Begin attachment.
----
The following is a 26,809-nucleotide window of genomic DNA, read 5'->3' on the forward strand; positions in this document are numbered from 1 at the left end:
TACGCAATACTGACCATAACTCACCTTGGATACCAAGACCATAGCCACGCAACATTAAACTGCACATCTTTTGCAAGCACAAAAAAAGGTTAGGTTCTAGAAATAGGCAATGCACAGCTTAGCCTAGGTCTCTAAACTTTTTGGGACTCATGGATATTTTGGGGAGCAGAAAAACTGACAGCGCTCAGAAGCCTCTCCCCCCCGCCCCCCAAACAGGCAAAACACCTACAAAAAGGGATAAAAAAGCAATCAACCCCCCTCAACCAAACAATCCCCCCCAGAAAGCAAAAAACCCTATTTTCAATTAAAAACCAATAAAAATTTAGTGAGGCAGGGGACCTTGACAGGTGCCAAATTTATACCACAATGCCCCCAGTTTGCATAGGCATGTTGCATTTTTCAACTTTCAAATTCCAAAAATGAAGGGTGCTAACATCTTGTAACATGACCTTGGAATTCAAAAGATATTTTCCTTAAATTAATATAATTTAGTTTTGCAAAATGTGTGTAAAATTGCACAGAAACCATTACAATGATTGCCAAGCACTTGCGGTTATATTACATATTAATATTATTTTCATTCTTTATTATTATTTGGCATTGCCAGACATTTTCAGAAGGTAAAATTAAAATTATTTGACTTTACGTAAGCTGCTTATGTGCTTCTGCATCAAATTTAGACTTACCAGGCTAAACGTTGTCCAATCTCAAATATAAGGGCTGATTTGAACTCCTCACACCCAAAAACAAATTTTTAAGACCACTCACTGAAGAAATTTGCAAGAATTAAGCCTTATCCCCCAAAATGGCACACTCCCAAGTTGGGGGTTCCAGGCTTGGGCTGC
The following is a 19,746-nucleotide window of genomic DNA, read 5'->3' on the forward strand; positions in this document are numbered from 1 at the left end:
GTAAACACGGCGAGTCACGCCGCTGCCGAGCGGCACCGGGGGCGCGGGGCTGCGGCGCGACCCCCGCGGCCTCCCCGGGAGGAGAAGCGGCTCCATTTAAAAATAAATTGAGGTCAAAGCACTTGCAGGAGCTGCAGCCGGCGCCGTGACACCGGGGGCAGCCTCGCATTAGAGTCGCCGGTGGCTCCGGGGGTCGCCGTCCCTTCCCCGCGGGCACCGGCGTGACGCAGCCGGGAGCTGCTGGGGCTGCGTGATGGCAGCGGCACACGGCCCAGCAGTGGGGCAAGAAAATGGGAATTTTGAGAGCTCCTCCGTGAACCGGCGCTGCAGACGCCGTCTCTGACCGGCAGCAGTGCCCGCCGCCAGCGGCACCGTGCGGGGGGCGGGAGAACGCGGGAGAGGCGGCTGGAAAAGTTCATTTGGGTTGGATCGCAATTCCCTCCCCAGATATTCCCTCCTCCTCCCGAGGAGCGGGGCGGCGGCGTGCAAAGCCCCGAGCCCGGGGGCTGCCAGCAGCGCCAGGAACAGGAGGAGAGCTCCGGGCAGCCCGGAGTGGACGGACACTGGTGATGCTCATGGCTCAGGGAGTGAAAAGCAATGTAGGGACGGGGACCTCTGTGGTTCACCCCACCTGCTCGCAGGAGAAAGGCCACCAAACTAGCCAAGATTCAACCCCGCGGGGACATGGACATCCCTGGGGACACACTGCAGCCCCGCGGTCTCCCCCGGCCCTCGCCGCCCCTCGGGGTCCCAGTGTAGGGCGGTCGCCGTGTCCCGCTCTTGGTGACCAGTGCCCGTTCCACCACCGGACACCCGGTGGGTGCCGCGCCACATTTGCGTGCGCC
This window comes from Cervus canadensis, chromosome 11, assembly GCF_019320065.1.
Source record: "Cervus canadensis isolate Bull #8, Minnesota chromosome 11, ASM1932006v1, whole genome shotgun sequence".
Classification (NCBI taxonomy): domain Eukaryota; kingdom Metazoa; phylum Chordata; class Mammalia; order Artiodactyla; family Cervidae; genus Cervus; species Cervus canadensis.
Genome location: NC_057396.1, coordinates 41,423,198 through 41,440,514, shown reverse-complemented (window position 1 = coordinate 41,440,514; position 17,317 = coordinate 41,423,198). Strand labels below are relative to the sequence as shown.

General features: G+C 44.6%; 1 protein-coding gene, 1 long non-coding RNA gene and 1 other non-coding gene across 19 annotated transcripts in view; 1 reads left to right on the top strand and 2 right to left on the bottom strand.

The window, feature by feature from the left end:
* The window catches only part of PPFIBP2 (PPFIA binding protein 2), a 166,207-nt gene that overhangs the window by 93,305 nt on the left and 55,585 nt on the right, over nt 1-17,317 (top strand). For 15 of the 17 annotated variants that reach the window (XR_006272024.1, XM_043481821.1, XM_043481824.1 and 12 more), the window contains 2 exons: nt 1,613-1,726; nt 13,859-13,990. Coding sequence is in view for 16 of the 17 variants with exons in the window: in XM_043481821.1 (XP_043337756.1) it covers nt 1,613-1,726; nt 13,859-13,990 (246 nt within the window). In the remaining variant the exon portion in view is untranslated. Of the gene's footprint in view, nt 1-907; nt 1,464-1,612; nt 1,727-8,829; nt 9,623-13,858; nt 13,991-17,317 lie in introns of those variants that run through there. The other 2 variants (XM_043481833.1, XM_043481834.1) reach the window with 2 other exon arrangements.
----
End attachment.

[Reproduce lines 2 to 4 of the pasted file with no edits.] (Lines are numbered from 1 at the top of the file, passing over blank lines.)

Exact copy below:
TACGCAATACTGACCATAACTCACCTTGGATACCAAGACCATAGCCACGCAACATTAAACTGCACATCTTTTGCAAGCACAAAAAAAGGTTAGGTTCTAGAAATAGGCAATGCACAGCTTAGCCTAGGTCTCTAAACTTTTTGGGACTCATGGATATTTTGGGGAGCAGAAAAACTGACAGCGCTCAGAAGCCTCTCCCCCCCGCCCCCCAAACAGGCAAAACACCTACAAAAAGGGATAAAAAAGCAATCAACCCCCCTCAACCAAACAATCCCCCCCAGAAAGCAAAAAACCCTATTTTCAATTAAAAACCAATAAAAATTTAGTGAGGCAGGGGACCTTGACAGGTGCCAAATTTATACCACAATGCCCCCAGTTTGCATAGGCATGTTGCATTTTTCAACTTTCAAATTCCAAAAATGAAGGGTGCTAACATCTTGTAACATGACCTTGGAATTCAAAAGATATTTTCCTTAAATTAATATAATTTAGTTTTGCAAAATGTGTGTAAAATTGCACAGAAACCATTACAATGATTGCCAAGCACTTGCGGTTATATTACATATTAATATTATTTTCATTCTTTATTATTATTTGGCATTGCCAGACATTTTCAGAAGGTAAAATTAAAATTATTTGACTTTACGTAAGCTGCTTATGTGCTTCTGCATCAAATTTAGACTTACCAGGCTAAACGTTGTCCAATCTCAAATATAAGGGCTGATTTGAACTCCTCACACCCAAAAACAAATTTTTAAGACCACTCACTGAAGAAATTTGCAAGAATTAAGCCTTATCCCCCAAAATGGCACACTCCCAAGTTGGGGGTTCCAGGCTTGGGCTGC
The following is a 19,746-nucleotide window of genomic DNA, read 5'->3' on the forward strand; positions in this document are numbered from 1 at the left end:
GTAAACACGGCGAGTCACGCCGCTGCCGAGCGGCACCGGGGGCGCGGGGCTGCGGCGCGACCCCCGCGGCCTCCCCGGGAGGAGAAGCGGCTCCATTTAAAAATAAATTGAGGTCAAAGCACTTGCAGGAGCTGCAGCCGGCGCCGTGACACCGGGGGCAGCCTCGCATTAGAGTCGCCGGTGGCTCCGGGGGTCGCCGTCCCTTCCCCGCGGGCACCGGCGTGACGCAGCCGGGAGCTGCTGGGGCTGCGTGATGGCAGCGGCACACGGCCCAGCAGTGGGGCAAGAAAATGGGAATTTTGAGAGCTCCTCCGTGAACCGGCGCTGCAGACGCCGTCTCTGACCGGCAGCAGTGCCCGCCGCCAGCGGCACCGTGCGGGGGGCGGGAGAACGCGGGAGAGGCGGCTGGAAAAGTTCATTTGGGTTGGATCGCAATTCCCTCCCCAGATATTCCCTCCTCCTCCCGAGGAGCGGGGCGGCGGCGTGCAAAGCCCCGAGCCCGGGGGCTGCCAGCAGCGCCAGGAACAGGAGGAGAGCTCCGGGCAGCCCGGAGTGGACGGACACTGGTGATGCTCATGGCTCAGGGAGTGAAAAGCAATGTAGGGACGGGGACCTCTGTGGTTCACCCCACCTGCTCGCAGGAGAAAGGCCACCAAACTAGCCAAGATTCAACCCCGCGGGGACATGGACATCCCTGGGGACACACTGCAGCCCCGCGGTCTCCCCCGGCCCTCGCCGCCCCTCGGGGTCCCAGTGTAGGGCGGTCGCCGTGTCCCGCTCTTGGTGACCAGTGCCCGTTCCACCACCGGACACCCGGTGGGTGCCGCGCCACATTTGCGTGCGCC